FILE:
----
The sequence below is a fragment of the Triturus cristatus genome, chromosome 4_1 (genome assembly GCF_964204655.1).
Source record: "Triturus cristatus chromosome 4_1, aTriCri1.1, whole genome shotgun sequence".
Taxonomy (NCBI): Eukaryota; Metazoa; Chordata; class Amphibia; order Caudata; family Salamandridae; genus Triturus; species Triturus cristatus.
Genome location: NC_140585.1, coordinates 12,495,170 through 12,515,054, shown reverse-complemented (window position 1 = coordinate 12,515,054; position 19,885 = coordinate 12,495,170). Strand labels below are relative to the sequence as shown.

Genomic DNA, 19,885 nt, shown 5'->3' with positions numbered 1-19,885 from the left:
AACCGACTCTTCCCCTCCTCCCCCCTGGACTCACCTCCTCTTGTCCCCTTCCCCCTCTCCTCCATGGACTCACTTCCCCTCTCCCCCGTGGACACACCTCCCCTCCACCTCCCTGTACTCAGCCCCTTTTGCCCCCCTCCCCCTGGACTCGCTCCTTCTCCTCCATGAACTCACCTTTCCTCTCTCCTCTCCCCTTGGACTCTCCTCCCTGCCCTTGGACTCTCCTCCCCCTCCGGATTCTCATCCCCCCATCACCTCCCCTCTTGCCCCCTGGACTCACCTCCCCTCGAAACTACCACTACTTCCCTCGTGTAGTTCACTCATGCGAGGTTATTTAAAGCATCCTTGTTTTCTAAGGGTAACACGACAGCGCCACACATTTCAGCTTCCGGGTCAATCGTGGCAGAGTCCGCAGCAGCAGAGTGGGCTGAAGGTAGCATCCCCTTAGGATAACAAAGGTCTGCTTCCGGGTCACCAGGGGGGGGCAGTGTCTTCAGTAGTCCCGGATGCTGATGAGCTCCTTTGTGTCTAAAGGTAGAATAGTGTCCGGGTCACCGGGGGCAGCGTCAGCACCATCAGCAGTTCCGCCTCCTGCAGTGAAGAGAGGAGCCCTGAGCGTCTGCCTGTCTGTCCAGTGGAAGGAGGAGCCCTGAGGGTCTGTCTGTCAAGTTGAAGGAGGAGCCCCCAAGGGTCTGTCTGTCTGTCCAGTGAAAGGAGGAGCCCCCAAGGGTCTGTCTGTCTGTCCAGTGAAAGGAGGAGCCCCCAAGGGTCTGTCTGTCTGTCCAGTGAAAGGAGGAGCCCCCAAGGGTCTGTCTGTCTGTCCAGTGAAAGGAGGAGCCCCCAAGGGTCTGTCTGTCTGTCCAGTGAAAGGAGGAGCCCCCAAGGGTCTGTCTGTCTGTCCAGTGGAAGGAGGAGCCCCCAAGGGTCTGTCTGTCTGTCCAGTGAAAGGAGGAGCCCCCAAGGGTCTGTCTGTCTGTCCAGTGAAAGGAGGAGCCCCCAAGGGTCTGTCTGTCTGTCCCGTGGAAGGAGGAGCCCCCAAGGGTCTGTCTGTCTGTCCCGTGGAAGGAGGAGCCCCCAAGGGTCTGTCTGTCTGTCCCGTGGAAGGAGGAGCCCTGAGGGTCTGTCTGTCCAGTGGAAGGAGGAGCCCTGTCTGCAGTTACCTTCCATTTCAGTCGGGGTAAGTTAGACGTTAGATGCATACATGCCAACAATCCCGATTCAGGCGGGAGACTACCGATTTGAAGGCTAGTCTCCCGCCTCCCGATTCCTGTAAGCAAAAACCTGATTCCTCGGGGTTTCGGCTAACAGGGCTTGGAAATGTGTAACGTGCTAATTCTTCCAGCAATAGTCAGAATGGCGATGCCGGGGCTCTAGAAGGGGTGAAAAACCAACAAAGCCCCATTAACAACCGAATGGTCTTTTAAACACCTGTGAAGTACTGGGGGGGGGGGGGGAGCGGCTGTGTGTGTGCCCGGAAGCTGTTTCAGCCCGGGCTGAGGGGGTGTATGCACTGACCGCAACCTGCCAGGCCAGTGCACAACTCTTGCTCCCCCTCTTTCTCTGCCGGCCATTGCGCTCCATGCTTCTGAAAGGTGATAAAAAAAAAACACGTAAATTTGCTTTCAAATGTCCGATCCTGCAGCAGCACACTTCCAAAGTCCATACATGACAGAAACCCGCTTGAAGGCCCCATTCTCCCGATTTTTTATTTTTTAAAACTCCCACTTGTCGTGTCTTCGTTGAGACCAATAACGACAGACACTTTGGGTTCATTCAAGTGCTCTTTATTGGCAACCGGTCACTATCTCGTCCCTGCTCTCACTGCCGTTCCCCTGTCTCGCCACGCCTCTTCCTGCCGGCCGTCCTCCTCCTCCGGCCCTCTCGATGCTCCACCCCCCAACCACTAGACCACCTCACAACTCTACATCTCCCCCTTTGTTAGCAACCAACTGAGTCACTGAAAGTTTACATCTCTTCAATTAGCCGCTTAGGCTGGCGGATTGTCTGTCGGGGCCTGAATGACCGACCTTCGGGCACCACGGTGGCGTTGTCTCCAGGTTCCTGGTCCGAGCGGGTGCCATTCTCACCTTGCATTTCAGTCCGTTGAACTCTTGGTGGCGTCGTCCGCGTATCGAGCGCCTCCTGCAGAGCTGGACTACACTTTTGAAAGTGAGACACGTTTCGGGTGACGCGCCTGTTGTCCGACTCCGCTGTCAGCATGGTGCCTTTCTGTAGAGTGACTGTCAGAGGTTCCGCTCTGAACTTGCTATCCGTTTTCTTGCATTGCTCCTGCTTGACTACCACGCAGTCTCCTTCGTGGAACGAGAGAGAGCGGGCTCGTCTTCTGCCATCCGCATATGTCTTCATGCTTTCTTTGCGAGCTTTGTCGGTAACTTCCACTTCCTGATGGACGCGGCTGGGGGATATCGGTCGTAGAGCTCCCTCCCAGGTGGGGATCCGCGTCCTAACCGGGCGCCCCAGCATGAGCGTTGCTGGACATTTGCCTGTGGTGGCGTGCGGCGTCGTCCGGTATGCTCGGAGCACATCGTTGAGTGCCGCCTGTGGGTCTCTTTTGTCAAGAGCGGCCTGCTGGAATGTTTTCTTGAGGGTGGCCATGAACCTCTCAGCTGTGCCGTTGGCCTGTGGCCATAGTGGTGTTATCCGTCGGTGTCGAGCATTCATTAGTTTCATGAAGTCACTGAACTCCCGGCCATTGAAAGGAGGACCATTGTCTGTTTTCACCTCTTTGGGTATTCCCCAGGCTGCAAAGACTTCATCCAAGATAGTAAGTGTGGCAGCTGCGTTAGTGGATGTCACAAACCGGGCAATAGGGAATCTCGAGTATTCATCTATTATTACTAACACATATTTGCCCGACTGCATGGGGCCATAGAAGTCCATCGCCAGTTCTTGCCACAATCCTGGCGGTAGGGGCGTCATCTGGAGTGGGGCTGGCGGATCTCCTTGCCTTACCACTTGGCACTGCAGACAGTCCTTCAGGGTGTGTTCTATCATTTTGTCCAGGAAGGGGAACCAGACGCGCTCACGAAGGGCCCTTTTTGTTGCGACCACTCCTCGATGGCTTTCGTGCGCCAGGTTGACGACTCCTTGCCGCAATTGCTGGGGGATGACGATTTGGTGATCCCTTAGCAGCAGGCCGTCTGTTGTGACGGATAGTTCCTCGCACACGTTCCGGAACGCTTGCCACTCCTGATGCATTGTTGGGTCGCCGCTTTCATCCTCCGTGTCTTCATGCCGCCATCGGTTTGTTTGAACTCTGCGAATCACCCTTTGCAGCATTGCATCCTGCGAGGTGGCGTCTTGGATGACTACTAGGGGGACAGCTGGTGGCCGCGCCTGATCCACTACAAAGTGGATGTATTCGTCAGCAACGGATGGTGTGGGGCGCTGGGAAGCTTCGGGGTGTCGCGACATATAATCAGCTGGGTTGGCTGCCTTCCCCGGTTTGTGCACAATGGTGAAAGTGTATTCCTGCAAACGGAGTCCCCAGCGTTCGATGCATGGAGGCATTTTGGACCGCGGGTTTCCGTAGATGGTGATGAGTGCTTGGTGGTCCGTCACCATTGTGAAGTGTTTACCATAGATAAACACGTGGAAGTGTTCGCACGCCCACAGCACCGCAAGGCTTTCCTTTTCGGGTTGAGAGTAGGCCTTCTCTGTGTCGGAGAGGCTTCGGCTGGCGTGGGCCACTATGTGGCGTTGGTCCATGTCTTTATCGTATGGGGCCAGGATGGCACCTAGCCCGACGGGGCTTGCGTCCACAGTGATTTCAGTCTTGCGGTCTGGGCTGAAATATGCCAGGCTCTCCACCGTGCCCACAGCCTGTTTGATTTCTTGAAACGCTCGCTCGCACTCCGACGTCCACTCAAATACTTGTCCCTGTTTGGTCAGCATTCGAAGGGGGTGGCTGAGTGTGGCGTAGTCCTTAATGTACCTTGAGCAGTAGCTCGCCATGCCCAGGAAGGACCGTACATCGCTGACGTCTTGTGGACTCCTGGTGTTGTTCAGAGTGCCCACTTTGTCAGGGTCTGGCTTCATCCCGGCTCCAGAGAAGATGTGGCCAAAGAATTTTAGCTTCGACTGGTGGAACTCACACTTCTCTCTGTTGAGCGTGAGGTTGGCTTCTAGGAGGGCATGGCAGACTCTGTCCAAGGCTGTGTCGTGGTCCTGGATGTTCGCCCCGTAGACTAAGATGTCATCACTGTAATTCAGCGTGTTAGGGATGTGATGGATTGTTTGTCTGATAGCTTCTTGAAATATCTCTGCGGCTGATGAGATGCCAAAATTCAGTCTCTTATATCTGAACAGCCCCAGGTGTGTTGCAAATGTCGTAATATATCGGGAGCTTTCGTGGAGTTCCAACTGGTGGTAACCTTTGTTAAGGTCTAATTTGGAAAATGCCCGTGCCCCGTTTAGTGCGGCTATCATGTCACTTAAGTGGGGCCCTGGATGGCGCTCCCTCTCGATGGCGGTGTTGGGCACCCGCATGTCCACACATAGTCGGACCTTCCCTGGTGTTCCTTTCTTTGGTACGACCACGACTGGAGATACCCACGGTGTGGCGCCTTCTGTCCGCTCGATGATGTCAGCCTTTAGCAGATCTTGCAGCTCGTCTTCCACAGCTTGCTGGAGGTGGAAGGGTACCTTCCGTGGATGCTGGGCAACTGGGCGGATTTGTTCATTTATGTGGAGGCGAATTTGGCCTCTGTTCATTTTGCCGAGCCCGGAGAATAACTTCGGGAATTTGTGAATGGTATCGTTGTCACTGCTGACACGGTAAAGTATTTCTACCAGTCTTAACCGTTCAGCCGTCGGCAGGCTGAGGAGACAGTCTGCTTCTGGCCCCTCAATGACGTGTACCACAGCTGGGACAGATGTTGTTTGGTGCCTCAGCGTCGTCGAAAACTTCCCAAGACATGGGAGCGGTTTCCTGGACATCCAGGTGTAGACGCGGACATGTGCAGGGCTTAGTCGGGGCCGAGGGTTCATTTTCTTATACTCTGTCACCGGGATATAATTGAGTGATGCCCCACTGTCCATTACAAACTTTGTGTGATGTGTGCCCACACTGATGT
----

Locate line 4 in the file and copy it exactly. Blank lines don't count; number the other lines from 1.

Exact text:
Genome location: NC_140585.1, coordinates 12,495,170 through 12,515,054, shown reverse-complemented (window position 1 = coordinate 12,515,054; position 19,885 = coordinate 12,495,170). Strand labels below are relative to the sequence as shown.